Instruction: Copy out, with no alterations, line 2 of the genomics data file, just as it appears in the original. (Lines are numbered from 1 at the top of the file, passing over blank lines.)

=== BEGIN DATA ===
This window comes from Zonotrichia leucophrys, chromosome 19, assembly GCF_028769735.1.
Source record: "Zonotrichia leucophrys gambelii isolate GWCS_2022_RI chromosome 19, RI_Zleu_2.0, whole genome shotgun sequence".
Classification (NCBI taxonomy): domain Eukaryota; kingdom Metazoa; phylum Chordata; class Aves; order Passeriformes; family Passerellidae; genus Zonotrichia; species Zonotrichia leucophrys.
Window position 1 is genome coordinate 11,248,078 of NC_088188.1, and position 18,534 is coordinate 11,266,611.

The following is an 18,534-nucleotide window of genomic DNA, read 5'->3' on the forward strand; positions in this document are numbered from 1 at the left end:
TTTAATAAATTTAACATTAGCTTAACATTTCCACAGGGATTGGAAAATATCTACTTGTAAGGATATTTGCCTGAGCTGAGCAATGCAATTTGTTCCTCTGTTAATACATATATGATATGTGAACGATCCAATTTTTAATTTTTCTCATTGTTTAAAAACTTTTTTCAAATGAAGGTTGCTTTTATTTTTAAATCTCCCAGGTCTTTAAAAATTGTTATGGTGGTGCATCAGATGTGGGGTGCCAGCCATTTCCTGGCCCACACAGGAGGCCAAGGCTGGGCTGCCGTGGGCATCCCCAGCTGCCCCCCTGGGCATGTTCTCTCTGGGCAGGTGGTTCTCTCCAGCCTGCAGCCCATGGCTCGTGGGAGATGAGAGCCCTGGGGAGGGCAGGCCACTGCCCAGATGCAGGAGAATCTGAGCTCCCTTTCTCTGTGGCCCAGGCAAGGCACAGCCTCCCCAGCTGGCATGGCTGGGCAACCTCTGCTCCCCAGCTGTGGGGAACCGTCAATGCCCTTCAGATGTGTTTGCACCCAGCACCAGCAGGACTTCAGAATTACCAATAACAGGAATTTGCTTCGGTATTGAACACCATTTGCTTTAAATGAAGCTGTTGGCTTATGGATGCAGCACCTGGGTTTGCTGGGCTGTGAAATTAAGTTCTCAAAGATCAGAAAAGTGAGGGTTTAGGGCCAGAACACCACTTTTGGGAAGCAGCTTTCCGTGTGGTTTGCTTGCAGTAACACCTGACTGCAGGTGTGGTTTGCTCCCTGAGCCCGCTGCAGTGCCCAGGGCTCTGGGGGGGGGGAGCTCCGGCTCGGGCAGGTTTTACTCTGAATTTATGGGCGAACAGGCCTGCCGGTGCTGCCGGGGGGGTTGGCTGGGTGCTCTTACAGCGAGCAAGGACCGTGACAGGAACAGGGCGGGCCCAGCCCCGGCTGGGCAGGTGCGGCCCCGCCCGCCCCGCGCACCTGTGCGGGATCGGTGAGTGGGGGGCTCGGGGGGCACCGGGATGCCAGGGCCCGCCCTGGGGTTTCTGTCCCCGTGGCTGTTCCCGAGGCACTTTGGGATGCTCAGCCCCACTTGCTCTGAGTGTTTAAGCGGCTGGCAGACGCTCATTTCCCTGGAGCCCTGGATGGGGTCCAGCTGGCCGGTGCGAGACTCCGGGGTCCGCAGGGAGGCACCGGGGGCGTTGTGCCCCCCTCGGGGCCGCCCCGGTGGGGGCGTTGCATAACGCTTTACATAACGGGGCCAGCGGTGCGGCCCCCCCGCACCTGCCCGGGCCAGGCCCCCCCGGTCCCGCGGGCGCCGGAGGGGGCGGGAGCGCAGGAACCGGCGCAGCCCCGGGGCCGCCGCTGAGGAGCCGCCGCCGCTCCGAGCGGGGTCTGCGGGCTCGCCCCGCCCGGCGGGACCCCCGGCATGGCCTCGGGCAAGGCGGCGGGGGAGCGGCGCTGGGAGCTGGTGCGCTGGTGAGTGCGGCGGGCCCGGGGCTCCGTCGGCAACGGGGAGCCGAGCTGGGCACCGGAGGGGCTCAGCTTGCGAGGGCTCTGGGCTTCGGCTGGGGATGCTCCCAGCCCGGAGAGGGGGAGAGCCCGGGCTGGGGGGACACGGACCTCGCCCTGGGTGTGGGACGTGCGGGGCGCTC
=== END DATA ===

Source record: "Zonotrichia leucophrys gambelii isolate GWCS_2022_RI chromosome 19, RI_Zleu_2.0, whole genome shotgun sequence".